[Right after I wrote this, I learned that the mother of one of my best friends died New Year's Eve morning. Mrs. Judd, being human, was hardly perfect. But when my own mother died just as I started college - my father predeceased her, dying just as I started kindergarten - Mrs. Judd was quite kind to me. A few times, I was lucky enough to hear her say that despite all I had been put through - "she's handling as well as anyone could as bad a tragic situation as life deals" - she was impressed that I still kept up with school despite having to take care of my little brother and take multiple jobs to do so. For many years, she allowed me to be an odd little part of her family. Knowing she was ill, she had been in my thoughts a lot lately and especially yesterday. I was about to contact her son, my friend, to ask how best I could contact her to tell her how much I appreciated her kindness at such a tough time when I learned she had died. I was too late - but if the appreciation in my heart counts for anything, then she knows. I dearly appreciated her as a scared teenager and I still do today. Thank you, Mrs. Judd, and may God bless you and show you the same kindness.]
There are many more of these folks than I will list here, but I'd rather publish an abbreviated list (and get it out) than to start some exhaustive, all-inclusive one I won't even have finished by this time next year.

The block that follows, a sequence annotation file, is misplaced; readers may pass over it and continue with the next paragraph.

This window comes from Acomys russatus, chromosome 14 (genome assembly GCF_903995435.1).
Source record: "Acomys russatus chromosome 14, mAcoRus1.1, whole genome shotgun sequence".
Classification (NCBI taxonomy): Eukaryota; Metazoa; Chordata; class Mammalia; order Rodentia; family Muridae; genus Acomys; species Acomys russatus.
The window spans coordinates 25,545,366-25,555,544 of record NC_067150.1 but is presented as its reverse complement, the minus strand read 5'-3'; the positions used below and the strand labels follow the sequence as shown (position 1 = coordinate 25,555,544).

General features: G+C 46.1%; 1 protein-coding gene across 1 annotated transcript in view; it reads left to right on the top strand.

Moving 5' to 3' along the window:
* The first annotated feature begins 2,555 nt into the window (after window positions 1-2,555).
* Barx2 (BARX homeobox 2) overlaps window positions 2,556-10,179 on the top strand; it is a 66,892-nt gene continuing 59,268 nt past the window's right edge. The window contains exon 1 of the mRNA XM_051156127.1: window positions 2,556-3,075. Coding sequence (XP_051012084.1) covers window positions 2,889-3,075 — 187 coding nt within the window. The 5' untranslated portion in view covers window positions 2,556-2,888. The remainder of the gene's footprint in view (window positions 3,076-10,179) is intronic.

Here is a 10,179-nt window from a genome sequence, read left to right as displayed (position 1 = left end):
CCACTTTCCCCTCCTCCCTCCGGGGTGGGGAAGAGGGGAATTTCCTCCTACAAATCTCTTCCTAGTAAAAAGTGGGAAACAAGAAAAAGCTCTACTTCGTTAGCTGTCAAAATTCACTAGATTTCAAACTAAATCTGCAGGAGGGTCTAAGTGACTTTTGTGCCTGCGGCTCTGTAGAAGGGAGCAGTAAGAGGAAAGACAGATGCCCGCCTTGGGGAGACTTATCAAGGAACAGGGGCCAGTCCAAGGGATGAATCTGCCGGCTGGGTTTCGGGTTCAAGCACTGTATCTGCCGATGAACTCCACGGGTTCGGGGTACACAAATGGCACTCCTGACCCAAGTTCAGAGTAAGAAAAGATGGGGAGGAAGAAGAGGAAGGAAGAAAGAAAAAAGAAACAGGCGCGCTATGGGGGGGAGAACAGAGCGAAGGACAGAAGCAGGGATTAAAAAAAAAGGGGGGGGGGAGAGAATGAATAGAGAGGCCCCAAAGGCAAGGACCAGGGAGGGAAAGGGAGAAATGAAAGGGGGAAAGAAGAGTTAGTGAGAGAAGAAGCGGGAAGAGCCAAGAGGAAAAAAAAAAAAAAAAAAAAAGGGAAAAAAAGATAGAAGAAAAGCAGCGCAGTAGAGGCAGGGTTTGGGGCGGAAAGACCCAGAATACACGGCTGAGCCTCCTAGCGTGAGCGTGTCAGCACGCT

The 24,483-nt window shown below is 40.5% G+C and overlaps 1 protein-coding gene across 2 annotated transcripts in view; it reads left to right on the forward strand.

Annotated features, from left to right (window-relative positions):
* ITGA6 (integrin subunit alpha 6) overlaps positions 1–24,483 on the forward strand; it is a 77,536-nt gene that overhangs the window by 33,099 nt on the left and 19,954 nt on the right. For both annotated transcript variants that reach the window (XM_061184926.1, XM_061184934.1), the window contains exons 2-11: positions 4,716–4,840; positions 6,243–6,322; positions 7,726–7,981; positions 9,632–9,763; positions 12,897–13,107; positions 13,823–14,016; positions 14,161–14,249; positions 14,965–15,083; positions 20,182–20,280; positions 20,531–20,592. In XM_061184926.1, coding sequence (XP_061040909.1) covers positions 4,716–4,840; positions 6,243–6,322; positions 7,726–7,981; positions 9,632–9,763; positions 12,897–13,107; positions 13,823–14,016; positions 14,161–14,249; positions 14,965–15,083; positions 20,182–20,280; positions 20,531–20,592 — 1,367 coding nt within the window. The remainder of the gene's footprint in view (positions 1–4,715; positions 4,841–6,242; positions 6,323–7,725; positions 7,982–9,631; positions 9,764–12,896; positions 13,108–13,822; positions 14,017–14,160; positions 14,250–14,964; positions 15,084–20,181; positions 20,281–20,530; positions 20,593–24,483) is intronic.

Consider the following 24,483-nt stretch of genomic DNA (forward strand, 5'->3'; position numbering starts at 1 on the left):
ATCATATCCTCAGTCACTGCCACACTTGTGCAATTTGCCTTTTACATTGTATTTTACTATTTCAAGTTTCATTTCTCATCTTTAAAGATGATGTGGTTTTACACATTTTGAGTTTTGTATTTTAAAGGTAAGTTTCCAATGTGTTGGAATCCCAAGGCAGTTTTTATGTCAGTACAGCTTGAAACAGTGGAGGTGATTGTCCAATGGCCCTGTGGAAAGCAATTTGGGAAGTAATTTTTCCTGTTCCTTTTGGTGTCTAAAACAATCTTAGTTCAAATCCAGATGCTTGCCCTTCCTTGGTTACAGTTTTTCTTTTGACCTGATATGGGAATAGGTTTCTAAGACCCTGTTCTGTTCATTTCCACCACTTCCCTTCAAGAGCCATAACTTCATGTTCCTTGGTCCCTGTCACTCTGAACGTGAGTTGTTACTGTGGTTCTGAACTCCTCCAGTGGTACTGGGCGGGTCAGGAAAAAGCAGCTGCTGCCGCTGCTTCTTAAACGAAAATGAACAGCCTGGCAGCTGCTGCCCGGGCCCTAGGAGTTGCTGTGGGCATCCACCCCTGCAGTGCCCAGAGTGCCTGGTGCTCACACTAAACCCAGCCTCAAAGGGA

My heart and soul demand I start this list with Kurt Vonnegut, Jr., a writer whose work I did not begin to respect and appreciate until I was well into my adulthood (my loss) and whose death I continue to grieve almost a full year later. If you have not yet read his last work, "Man Without A Country", shame shame shame on you... and get yourself to a bookstore and get a copy post haste. A library borrow is also acceptable, though you want this one on your bookshelves (and pity on you if you don't HAVE even one bookshelf).
I also deeply miss Molly Ivins, probably one of the very best things to ever hail from Texas. Her humor, her sharp mind and even sharper pen and tongue, are unmatched.
Norman Mailer, the prized writer, also well more than earned a spot at the top of this list for all he contributed to the arts, to American culture, and to my own education and development as a writer. With all three of these people so far listed, we have a blessing: we still have their work to admire for many, many, many generations to come.
There is also David Halberstam, the Pulitzer Prize winning journalist and writer whose documentation of the Vietnam War, among other pivotal American and world events, was invaluable.
But I'm hardly done. I also mourn the loss of:
Tom Snyder, the once top TV talk show host who was far more human than the "egos with hair" we have now
Grace Paley, the poet and anti-war activist
Madeleine L'Engle, one of the first and most prolific published women sci-fi writers
Ira Levin, best known as the author of "Rosemary's Baby" and "The Stepford Wives" but I believe his best work was "This Perfect Day", a terrifying and thought-provocating sci-fi future society book; he like Vonnegut and Mailer have played a role in shaping my writing
Steve Gilliard who started The News Blog
Beverly "Bubbles" Sills, the great opera singer who, though I hated opera, I thoroughly enjoyed her and her beloved mother
Art Buchwald, the humorist
Calvert "Larry Bud Melman" DeForest of David Letterman fame
And last but not least, Benazir Bhutto; while her legacy may be considered controversial, she proved that a woman can play an enormous role in traditional Muslim societies and MUST be allowed to do so - few would have been as brave as she in trying again and again to help change her country